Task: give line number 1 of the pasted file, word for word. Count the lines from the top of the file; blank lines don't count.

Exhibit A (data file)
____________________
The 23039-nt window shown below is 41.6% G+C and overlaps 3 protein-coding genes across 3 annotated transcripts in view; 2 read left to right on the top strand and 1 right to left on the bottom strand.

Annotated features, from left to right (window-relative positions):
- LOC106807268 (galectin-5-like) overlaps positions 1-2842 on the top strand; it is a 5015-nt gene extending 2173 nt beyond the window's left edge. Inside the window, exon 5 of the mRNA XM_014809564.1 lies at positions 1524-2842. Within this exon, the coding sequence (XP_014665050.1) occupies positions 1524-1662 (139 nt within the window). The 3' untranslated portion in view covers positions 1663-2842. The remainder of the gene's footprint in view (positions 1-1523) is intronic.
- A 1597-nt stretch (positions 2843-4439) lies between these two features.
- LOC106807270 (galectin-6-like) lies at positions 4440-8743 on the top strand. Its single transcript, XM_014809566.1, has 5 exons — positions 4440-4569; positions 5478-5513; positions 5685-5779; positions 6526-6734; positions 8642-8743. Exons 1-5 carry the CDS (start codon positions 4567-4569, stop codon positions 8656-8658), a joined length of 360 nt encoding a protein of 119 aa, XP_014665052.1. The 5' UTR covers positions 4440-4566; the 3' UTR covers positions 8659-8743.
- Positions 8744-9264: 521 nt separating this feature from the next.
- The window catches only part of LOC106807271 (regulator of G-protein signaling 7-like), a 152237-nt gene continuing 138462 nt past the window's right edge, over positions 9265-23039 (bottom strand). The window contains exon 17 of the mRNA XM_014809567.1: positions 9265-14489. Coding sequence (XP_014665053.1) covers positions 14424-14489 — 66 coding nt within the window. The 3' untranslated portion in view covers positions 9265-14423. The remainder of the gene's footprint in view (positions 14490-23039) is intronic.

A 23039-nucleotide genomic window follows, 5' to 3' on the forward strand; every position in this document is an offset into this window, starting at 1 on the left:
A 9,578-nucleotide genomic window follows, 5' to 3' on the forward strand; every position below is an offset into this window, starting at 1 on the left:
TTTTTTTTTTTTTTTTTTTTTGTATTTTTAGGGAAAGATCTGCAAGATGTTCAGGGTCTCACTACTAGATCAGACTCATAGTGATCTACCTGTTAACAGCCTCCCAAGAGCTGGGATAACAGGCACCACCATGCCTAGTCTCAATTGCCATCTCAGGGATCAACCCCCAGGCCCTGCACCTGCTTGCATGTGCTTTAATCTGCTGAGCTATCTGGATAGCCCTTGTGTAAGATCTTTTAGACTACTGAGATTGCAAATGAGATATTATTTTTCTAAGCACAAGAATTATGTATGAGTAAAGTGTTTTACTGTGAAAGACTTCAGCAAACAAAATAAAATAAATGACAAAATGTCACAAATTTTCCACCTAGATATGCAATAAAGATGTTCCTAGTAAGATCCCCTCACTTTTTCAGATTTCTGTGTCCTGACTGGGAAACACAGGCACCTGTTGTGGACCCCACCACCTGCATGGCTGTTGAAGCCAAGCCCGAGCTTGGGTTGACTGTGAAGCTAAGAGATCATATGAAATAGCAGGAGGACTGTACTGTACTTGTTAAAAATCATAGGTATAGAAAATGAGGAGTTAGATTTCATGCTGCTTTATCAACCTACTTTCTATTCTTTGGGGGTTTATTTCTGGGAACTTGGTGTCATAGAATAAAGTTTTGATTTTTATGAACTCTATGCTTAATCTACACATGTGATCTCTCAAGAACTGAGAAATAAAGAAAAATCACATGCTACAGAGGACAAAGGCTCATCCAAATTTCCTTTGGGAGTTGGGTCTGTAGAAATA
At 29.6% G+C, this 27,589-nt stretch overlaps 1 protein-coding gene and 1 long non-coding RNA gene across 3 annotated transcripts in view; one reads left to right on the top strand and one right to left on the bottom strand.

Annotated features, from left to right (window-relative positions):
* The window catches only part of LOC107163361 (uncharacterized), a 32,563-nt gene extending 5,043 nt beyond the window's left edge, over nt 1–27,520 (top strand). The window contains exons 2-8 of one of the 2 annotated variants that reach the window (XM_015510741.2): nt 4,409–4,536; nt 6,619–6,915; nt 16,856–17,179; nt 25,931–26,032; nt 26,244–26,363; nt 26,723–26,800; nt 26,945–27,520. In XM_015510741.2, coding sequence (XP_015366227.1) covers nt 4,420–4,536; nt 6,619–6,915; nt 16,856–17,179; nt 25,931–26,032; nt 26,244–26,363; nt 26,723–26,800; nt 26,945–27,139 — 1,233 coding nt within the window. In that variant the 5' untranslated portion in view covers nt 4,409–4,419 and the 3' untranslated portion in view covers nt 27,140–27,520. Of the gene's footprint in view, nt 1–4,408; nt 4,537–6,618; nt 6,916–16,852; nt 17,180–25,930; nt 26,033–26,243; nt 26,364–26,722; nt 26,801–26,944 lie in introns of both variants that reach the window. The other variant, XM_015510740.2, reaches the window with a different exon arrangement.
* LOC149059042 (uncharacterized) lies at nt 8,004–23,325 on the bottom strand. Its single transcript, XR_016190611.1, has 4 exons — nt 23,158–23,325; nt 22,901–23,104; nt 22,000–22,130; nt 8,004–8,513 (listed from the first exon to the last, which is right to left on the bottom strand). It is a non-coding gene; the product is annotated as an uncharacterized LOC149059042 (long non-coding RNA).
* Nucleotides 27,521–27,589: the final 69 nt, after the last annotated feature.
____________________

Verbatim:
The 23039-nt window shown below is 41.6% G+C and overlaps 3 protein-coding genes across 3 annotated transcripts in view; 2 read left to right on the top strand and 1 right to left on the bottom strand.